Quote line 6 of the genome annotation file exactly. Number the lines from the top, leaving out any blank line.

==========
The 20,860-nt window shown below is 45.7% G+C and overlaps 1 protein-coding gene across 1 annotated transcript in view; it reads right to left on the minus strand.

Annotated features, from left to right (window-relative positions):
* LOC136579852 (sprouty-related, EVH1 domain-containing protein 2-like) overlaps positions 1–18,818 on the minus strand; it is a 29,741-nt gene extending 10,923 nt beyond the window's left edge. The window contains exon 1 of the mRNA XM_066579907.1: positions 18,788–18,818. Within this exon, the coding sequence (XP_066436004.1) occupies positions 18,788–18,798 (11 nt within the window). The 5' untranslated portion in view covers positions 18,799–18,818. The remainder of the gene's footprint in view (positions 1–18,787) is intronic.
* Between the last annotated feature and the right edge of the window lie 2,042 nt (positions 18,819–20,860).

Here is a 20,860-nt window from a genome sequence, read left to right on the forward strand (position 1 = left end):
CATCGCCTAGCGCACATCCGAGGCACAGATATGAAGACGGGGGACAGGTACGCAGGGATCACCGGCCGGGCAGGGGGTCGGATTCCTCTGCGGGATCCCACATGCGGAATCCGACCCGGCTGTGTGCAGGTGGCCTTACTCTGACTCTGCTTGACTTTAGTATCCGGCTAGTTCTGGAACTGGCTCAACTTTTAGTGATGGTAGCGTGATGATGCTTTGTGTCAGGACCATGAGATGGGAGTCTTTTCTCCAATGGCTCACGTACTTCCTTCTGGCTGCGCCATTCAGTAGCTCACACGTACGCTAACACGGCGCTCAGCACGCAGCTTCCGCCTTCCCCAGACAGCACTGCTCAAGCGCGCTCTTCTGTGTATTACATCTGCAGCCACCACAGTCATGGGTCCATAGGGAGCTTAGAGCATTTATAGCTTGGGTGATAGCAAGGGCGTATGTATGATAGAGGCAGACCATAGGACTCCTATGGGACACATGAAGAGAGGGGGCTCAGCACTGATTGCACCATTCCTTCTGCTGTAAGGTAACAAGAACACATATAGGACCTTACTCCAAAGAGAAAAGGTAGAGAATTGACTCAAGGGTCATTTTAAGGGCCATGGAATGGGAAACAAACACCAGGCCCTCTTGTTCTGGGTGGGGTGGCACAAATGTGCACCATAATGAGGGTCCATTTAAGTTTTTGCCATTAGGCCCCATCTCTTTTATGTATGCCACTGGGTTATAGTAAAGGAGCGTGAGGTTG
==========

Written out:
CATCGCCTAGCGCACATCCGAGGCACAGATATGAAGACGGGGGACAGGTACGCAGGGATCACCGGCCGGGCAGGGGGTCGGATTCCTCTGCGGGATCCCACATGCGGAATCCGACCCGGCTGTGTGCAGGTGGCCTTACTCTGACTCTGCTTGACTTTAGTATCCGGCTAGTTCTGGAACTGGCTCAACTTTTAGTGATGGTAGCGTGATGATGCTTTGTGTCAGGACCATGAGATGGGAGTCTTTTCTCCAATGGCTCACGTACTTCCTTCTGGCTGCGCCATTCAGTAGCTCACACGTACGCTAACACGGCGCTCAGCACGCAGCTTCCGCCTTCCCCAGACAGCACTGCTCAAGCGCGCTCTTCTGTGTATTACATCTGCAGCCACCACAGTCATGGGTCCATAGGGAGCTTAGAGCATTTATAGCTTGGGTGATAGCAAGGGCGTATGTATGATAGAGGCAGACCATAGGACTCCTATGGGACACATGAAGAGAGGGGGCTCAGCACTGATTGCACCATTCCTTCTGCTGTAAGGTAACAAGAACACATATAGGACCTTACTCCAAAGAGAAAAGGTAGAGAATTGACTCAAGGGTCATTTTAAGGGCCATGGAATGGGAAACAAACACCAGGCCCTCTTGTTCTGGGTGGGGTGGCACAAATGTGCACCATAATGAGGGTCCATTTAAGTTTTTGCCATTAGGCCCCATCTCTTTTATGTATGCCACTGGGTTATAGTAAAGGAGCGTGAGGTTG